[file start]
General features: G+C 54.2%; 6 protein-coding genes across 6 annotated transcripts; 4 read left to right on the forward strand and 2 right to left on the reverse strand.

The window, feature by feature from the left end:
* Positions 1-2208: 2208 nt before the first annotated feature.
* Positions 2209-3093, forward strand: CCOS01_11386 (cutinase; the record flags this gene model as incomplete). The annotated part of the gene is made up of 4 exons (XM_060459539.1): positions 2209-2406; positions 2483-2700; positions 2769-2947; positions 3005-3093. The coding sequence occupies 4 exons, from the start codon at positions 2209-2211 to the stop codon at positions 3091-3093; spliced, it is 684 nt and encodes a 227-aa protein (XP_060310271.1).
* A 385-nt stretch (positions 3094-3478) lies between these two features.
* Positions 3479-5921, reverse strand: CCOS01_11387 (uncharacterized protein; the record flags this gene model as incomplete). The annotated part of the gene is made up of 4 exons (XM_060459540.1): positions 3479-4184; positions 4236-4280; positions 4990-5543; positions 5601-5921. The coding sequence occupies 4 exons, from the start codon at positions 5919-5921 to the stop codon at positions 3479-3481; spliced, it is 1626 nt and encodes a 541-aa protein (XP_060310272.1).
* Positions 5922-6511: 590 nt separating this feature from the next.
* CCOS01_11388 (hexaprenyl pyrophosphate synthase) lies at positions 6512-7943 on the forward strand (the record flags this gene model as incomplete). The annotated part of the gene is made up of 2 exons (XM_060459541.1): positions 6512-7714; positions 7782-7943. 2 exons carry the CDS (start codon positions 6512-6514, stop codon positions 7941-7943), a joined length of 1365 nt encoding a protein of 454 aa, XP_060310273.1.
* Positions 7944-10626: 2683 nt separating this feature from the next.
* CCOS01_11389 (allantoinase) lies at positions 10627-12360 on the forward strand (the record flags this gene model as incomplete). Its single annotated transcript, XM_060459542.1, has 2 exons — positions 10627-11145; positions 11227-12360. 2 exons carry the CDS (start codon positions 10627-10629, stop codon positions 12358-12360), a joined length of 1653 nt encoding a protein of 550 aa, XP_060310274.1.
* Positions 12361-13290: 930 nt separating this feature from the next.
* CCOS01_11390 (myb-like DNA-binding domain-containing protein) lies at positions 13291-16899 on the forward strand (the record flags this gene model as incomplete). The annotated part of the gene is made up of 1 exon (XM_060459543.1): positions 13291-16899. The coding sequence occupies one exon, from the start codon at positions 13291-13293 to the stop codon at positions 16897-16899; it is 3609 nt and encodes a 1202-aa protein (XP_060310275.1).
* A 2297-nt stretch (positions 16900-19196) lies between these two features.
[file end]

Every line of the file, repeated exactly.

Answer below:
General features: G+C 54.2%; 6 protein-coding genes across 6 annotated transcripts; 4 read left to right on the forward strand and 2 right to left on the reverse strand.

The window, feature by feature from the left end:
* Positions 1-2208: 2208 nt before the first annotated feature.
* Positions 2209-3093, forward strand: CCOS01_11386 (cutinase; the record flags this gene model as incomplete). The annotated part of the gene is made up of 4 exons (XM_060459539.1): positions 2209-2406; positions 2483-2700; positions 2769-2947; positions 3005-3093. The coding sequence occupies 4 exons, from the start codon at positions 2209-2211 to the stop codon at positions 3091-3093; spliced, it is 684 nt and encodes a 227-aa protein (XP_060310271.1).
* A 385-nt stretch (positions 3094-3478) lies between these two features.
* Positions 3479-5921, reverse strand: CCOS01_11387 (uncharacterized protein; the record flags this gene model as incomplete). The annotated part of the gene is made up of 4 exons (XM_060459540.1): positions 3479-4184; positions 4236-4280; positions 4990-5543; positions 5601-5921. The coding sequence occupies 4 exons, from the start codon at positions 5919-5921 to the stop codon at positions 3479-3481; spliced, it is 1626 nt and encodes a 541-aa protein (XP_060310272.1).
* Positions 5922-6511: 590 nt separating this feature from the next.
* CCOS01_11388 (hexaprenyl pyrophosphate synthase) lies at positions 6512-7943 on the forward strand (the record flags this gene model as incomplete). The annotated part of the gene is made up of 2 exons (XM_060459541.1): positions 6512-7714; positions 7782-7943. 2 exons carry the CDS (start codon positions 6512-6514, stop codon positions 7941-7943), a joined length of 1365 nt encoding a protein of 454 aa, XP_060310273.1.
* Positions 7944-10626: 2683 nt separating this feature from the next.
* CCOS01_11389 (allantoinase) lies at positions 10627-12360 on the forward strand (the record flags this gene model as incomplete). Its single annotated transcript, XM_060459542.1, has 2 exons — positions 10627-11145; positions 11227-12360. 2 exons carry the CDS (start codon positions 10627-10629, stop codon positions 12358-12360), a joined length of 1653 nt encoding a protein of 550 aa, XP_060310274.1.
* Positions 12361-13290: 930 nt separating this feature from the next.
* CCOS01_11390 (myb-like DNA-binding domain-containing protein) lies at positions 13291-16899 on the forward strand (the record flags this gene model as incomplete). The annotated part of the gene is made up of 1 exon (XM_060459543.1): positions 13291-16899. The coding sequence occupies one exon, from the start codon at positions 13291-13293 to the stop codon at positions 16897-16899; it is 3609 nt and encodes a 1202-aa protein (XP_060310275.1).
* A 2297-nt stretch (positions 16900-19196) lies between these two features.